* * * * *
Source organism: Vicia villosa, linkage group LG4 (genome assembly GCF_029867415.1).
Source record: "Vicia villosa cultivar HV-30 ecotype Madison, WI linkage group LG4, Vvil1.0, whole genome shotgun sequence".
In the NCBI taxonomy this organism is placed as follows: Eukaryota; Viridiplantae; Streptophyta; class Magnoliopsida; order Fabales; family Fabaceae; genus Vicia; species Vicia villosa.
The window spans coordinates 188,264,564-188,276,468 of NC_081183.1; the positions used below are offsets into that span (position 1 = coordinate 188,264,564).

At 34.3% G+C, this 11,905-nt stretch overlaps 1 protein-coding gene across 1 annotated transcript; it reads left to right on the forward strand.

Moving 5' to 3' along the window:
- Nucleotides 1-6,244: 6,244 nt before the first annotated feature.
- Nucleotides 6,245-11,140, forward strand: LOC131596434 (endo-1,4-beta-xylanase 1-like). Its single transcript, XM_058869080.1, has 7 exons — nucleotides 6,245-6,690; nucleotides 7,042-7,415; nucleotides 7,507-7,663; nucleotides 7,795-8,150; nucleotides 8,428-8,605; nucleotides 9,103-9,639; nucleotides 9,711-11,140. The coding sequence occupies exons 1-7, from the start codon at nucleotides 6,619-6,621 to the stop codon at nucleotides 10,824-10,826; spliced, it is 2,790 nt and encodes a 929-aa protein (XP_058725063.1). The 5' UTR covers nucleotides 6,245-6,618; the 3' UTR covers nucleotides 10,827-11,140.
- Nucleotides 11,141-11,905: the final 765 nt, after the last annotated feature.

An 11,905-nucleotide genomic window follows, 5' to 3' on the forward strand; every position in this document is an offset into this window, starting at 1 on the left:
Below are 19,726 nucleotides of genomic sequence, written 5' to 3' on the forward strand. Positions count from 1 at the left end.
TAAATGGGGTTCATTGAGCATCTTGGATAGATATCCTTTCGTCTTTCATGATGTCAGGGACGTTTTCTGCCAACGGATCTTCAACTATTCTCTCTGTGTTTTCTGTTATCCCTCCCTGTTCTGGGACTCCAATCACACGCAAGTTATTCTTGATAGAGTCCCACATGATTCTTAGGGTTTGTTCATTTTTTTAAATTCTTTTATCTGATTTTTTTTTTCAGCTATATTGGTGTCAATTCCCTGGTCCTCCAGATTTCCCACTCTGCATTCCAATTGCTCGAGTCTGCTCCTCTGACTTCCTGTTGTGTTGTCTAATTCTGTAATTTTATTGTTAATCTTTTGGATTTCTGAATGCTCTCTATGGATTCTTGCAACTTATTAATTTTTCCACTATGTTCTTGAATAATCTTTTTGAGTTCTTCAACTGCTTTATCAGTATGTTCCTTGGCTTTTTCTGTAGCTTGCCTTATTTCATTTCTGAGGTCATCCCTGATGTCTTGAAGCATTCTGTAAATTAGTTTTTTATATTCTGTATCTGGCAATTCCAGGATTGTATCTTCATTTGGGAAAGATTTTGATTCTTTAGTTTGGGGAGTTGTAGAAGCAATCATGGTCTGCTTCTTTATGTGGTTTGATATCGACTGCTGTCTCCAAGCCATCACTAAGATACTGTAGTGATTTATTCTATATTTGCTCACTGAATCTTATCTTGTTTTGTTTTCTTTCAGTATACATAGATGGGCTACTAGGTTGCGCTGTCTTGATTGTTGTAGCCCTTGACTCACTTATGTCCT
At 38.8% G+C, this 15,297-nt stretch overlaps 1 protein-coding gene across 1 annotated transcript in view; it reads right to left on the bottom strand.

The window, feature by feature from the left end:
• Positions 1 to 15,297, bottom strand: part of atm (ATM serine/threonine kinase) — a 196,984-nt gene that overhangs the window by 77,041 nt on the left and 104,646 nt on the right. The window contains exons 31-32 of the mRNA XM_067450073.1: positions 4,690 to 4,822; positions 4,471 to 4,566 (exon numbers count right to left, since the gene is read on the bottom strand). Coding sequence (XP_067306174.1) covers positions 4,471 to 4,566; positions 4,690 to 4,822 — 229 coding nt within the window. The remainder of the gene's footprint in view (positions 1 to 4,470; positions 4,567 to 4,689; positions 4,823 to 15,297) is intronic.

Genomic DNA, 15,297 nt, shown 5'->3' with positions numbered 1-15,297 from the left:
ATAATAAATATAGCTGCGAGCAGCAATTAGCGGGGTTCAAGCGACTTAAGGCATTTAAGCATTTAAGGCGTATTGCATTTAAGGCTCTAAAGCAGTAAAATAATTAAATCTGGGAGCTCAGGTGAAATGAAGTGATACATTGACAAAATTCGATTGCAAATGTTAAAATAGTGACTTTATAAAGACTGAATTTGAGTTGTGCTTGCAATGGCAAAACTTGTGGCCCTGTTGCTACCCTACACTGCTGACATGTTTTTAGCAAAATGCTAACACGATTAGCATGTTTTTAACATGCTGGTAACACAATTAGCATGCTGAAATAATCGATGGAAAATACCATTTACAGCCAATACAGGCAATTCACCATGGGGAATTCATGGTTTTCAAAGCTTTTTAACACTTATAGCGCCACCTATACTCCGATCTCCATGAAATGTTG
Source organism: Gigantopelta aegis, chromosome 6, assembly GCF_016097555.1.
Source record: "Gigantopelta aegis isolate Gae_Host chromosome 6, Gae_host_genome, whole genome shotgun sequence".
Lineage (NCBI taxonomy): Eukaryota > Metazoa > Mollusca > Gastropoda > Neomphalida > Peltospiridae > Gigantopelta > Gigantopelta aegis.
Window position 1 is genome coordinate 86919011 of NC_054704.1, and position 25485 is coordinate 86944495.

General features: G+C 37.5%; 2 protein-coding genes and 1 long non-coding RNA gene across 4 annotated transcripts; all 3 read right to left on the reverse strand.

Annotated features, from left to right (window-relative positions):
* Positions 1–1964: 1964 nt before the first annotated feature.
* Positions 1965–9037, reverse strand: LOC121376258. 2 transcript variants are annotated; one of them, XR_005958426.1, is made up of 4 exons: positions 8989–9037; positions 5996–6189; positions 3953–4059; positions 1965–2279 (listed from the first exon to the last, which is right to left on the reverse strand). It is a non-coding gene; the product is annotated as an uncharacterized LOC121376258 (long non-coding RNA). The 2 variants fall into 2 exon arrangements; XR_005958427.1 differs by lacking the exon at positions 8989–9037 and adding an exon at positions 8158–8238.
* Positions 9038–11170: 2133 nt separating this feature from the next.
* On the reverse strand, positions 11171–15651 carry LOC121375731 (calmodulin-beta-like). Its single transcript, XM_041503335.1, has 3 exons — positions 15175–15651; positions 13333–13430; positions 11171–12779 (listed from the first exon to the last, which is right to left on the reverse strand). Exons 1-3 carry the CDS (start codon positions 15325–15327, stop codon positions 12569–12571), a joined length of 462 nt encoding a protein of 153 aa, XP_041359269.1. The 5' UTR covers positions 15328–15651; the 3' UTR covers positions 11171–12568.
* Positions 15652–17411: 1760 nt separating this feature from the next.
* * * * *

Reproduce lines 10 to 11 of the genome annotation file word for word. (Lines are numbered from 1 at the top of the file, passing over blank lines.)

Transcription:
An 11,905-nucleotide genomic window follows, 5' to 3' on the forward strand; every position in this document is an offset into this window, starting at 1 on the left:
Below are 19,726 nucleotides of genomic sequence, written 5' to 3' on the forward strand. Positions count from 1 at the left end.